Rail­road Com­mis­sion de­bate can’t es­cape bath­room bat­tle

Austin American-Statesman - - METRO & STATE - Ken Her­man Com­men­tary

It was a Tuesday that ca­reened be­tween low rhetoric and high drama as the Texas House churned to­ward the un­likely in­ter­sec­tion of en­ergy in­dus­try reg­u­la­tion and who should go to which bath­room.

The day’s high­light was the bill needed to keep the Texas Rail­road Com­mis­sion in business. Lurk­ing in the back­ground were amend­ments that would have set rules for bath­room us­age at the com­mis­sion’s fa­cil­i­ties and de­clare that birth cer­tifi­cates would be the de­ter­mi­na­tive doc­u­ment in de­cid­ing who’s a wo­man when it comes to com­mis­sion con­tracts in which women-owned busi­nesses get pref­er­ence.

You never know where this trans­gen­der stuff is go­ing to come up this year at the Capi­tol. Yes, you do — ev­ery place it can.

In the end, we got a re­minder of Leg­isla­tive Rule No. 1: It’s al­ways good to be the guy with the gavel.

Dis­cus­sion on the Rail­road Com­mis­sion bill be­gan with de­bate of amend­ments.

The first pro­posed amend­ment in­volved the decades-old bat­tle about the Rail­road Com­mis­sion’s name. It doesn’t reg­u­late rail­roads. It reg­u­lates the oil and gas in­dus­try. So state Rep. Roberto Alonzo, D-Dal­las, tried to amend the bill to change the name to the Texas

Oil and Gas Com­mis­sion. Seems log­i­cal, so it failed.

A few amend­ments later state Rep. Nicole Col­lier, D-Fort Worth, moved the dis­cus­sion to gen­der, but not in the way you might think. She found it per­ti­nent to tell col­leagues, “I’m the only fe­male to file an amend­ment.”

Oops. State Rep. Donna Howard, D-Austin, pre­vi­ously had of­fered an amend­ment. Like Col­lier, Howard iden­ti­fies as fe­male.

“I’m the only straight-haired fe­male,” Col­lier joked. “She’s the curly one.”

The rhetoric per­haps reached its low when state Rep. Rafael Anchia, D-Dal­las, and gen­er­ally one of the cham­ber’s more pol­ished or­a­tors, re­ferred to some­thing as the “800pound ele­phant in the room.” Wouldn’t that be a small ele­phant? My cur­sory re­search shows the av­er­age birth weight for a baby ele­phant is around 200 pounds.

About two hours into the de­bate (on the bill, not ele­phant weight), House Speaker Joe Straus, R-San An­to­nio, an­nounced there were no fur­ther amend­ments. Turns out that was kind of true. What there were, were no fur­ther amend­ments Straus would let the House con­sider, a de­ci­sion that sent state Rep. Matt Schae­fer, R-Tyler, to the mi­cro­phone for a ques­tion or two or three or four for Straus.

Schae­fer wanted to know what hap­pened to his pro­posed amend­ment that would have re­quired the Rail­road Com­mis­sion to use gen­der as listed on a birth cer­tifi­cate to de­ter­mine who goes to which bath­rooms at its fa­cil­i­ties.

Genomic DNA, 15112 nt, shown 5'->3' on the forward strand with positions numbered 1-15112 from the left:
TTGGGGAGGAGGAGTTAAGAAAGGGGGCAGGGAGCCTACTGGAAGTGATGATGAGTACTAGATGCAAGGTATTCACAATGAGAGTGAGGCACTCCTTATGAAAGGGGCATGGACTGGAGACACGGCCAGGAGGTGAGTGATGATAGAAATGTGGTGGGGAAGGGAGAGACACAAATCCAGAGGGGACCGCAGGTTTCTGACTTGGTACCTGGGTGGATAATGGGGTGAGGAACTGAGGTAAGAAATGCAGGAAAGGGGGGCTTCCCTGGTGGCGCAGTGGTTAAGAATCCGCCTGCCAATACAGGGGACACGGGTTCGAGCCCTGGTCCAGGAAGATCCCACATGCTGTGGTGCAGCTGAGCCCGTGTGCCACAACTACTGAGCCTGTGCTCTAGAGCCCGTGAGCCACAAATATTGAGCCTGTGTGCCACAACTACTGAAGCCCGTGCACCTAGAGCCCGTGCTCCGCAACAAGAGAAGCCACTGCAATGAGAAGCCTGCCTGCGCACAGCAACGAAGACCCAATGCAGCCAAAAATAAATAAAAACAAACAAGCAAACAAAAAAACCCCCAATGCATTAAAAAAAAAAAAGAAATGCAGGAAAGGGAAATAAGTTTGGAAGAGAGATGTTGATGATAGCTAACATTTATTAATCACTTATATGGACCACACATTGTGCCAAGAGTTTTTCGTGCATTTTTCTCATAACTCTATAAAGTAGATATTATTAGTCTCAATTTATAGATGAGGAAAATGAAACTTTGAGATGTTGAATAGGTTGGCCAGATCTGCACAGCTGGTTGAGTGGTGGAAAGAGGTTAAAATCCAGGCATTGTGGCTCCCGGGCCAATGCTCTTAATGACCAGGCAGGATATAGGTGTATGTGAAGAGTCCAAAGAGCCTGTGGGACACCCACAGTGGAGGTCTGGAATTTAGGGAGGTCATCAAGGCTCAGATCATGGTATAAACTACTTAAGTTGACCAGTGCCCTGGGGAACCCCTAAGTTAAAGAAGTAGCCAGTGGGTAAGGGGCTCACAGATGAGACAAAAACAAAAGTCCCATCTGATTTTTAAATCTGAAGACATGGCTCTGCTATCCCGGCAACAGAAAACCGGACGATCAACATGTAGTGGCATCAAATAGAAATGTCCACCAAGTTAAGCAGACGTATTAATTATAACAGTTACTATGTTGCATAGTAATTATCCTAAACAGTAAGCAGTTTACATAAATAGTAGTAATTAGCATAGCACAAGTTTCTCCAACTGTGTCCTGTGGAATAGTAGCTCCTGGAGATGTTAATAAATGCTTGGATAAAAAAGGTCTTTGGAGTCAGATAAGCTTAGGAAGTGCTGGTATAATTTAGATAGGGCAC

Straus is on record as no fan of the Se­nate-ap­proved so-called bath­room bill us­ing birth cer­tifi­cate gen­der to de­ter­mine bath­room at­ten­dance in all gov­ern­ment bath­rooms.

“Mr. Schae­fer,” the speaker said in his most speak­erly tone, “that amend­ment was not ger­mane.”

Gen­er­ally, rul­ings like that are made in re­sponse to a mo­tion from the floor when an amend­ment is pro­posed. In this case, Straus flexed his right to rule an amend­ment non-ger­mane prior to it get­ting to the floor, some­thing Schae­fer, who pre-filed the amend­ment, found out when he asked this ques­tion: “Who de­cided that amend­ment was not ger­mane?”

“The chair made that de­ter­mi­na­tion,” Straus said, as you could feel tem­per­a­ture and tem­pers rise a bit.

“Mr. Schae­fer,” Straus added, “since 1913 it’s been the prac­tice of the chair to not lay out non-ger­mane amend­ments.”

Prece­dent mat­ters in the Leg­is­la­ture.

The back-and-forth went on for a few min­utes, in­clud­ing Straus say­ing he also had dead-ended the amend­ment about the def­i­ni­tion of wo­man when it comes to con­tracts awarded to women-owned busi­nesses.

The con­fronta­tions ended with a failed at­tempt by state Rep. Jonathan Stick­land, R-Bed­ford, a Straus critic, to get a vote on over­rul­ing Straus.

“If a mem­ber dis­agrees with what the chair has ruled on, how do we chal­lenge the rul­ing of the chair?” Stick­land asked Straus. “Or is this mem­ber­ship com­pletely be­holden to your de­ci­sion?”

Straus said no chal­lenge was pos­si­ble be­cause what he had made was a “de­ter­mi­na­tion,” not a “rul­ing.” Stuff like that also mat­ters in the Leg­is­la­ture.

See above re: Leg­isla­tive Rule No. 1.

JAY JANNER / AMER­I­CAN-STATES­MAN

House Par­lia­men­tar­ian Chris Griesel (left) talks Tuesday to Rep. Jonathan Stick­land, R-Bed­ford, in the House cham­ber. Stick­land wanted Speaker Joe Straus over­ruled.

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